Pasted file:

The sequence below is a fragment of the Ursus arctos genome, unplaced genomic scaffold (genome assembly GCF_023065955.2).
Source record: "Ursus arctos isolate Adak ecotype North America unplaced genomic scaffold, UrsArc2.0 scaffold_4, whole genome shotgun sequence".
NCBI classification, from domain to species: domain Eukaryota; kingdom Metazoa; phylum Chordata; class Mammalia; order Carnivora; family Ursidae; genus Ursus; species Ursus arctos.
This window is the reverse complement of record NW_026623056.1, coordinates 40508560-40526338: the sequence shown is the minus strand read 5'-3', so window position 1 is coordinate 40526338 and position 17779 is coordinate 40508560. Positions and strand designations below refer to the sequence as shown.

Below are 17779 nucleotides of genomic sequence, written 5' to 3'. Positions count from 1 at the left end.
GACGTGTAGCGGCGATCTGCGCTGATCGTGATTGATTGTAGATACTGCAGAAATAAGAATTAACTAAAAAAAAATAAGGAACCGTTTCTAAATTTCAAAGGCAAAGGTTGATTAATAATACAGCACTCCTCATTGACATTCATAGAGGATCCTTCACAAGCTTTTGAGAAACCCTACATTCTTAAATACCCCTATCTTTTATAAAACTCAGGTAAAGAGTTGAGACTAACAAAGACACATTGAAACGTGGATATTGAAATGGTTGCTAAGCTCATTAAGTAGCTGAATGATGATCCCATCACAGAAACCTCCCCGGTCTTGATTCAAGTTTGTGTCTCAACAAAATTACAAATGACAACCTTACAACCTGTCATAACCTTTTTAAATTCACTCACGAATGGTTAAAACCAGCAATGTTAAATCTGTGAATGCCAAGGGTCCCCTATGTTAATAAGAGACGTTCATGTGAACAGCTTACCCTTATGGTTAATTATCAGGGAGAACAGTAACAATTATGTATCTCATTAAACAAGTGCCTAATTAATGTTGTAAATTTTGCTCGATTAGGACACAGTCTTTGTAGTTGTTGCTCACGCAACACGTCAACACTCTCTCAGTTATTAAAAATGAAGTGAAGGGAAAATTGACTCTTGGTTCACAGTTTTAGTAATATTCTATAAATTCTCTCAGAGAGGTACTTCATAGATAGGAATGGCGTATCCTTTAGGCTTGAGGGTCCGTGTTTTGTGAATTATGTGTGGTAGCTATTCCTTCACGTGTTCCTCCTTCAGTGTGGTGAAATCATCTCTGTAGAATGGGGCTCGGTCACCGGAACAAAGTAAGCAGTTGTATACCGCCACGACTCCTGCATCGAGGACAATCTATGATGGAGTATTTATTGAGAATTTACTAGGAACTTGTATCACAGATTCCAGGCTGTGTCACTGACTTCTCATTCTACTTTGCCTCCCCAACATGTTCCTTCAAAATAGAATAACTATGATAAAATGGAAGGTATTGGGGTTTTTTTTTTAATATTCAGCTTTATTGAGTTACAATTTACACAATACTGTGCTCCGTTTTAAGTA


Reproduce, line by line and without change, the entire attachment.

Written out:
The sequence below is a fragment of the Ursus arctos genome, unplaced genomic scaffold (genome assembly GCF_023065955.2).
Source record: "Ursus arctos isolate Adak ecotype North America unplaced genomic scaffold, UrsArc2.0 scaffold_4, whole genome shotgun sequence".
NCBI classification, from domain to species: domain Eukaryota; kingdom Metazoa; phylum Chordata; class Mammalia; order Carnivora; family Ursidae; genus Ursus; species Ursus arctos.
This window is the reverse complement of record NW_026623056.1, coordinates 40508560-40526338: the sequence shown is the minus strand read 5'-3', so window position 1 is coordinate 40526338 and position 17779 is coordinate 40508560. Positions and strand designations below refer to the sequence as shown.

Below are 17779 nucleotides of genomic sequence, written 5' to 3'. Positions count from 1 at the left end.
GACGTGTAGCGGCGATCTGCGCTGATCGTGATTGATTGTAGATACTGCAGAAATAAGAATTAACTAAAAAAAAATAAGGAACCGTTTCTAAATTTCAAAGGCAAAGGTTGATTAATAATACAGCACTCCTCATTGACATTCATAGAGGATCCTTCACAAGCTTTTGAGAAACCCTACATTCTTAAATACCCCTATCTTTTATAAAACTCAGGTAAAGAGTTGAGACTAACAAAGACACATTGAAACGTGGATATTGAAATGGTTGCTAAGCTCATTAAGTAGCTGAATGATGATCCCATCACAGAAACCTCCCCGGTCTTGATTCAAGTTTGTGTCTCAACAAAATTACAAATGACAACCTTACAACCTGTCATAACCTTTTTAAATTCACTCACGAATGGTTAAAACCAGCAATGTTAAATCTGTGAATGCCAAGGGTCCCCTATGTTAATAAGAGACGTTCATGTGAACAGCTTACCCTTATGGTTAATTATCAGGGAGAACAGTAACAATTATGTATCTCATTAAACAAGTGCCTAATTAATGTTGTAAATTTTGCTCGATTAGGACACAGTCTTTGTAGTTGTTGCTCACGCAACACGTCAACACTCTCTCAGTTATTAAAAATGAAGTGAAGGGAAAATTGACTCTTGGTTCACAGTTTTAGTAATATTCTATAAATTCTCTCAGAGAGGTACTTCATAGATAGGAATGGCGTATCCTTTAGGCTTGAGGGTCCGTGTTTTGTGAATTATGTGTGGTAGCTATTCCTTCACGTGTTCCTCCTTCAGTGTGGTGAAATCATCTCTGTAGAATGGGGCTCGGTCACCGGAACAAAGTAAGCAGTTGTATACCGCCACGACTCCTGCATCGAGGACAATCTATGATGGAGTATTTATTGAGAATTTACTAGGAACTTGTATCACAGATTCCAGGCTGTGTCACTGACTTCTCATTCTACTTTGCCTCCCCAACATGTTCCTTCAAAATAGAATAACTATGATAAAATGGAAGGTATTGGGGTTTTTTTTTTAATATTCAGCTTTATTGAGTTACAATTTACACAATACTGTGCTCCGTTTTAAGTA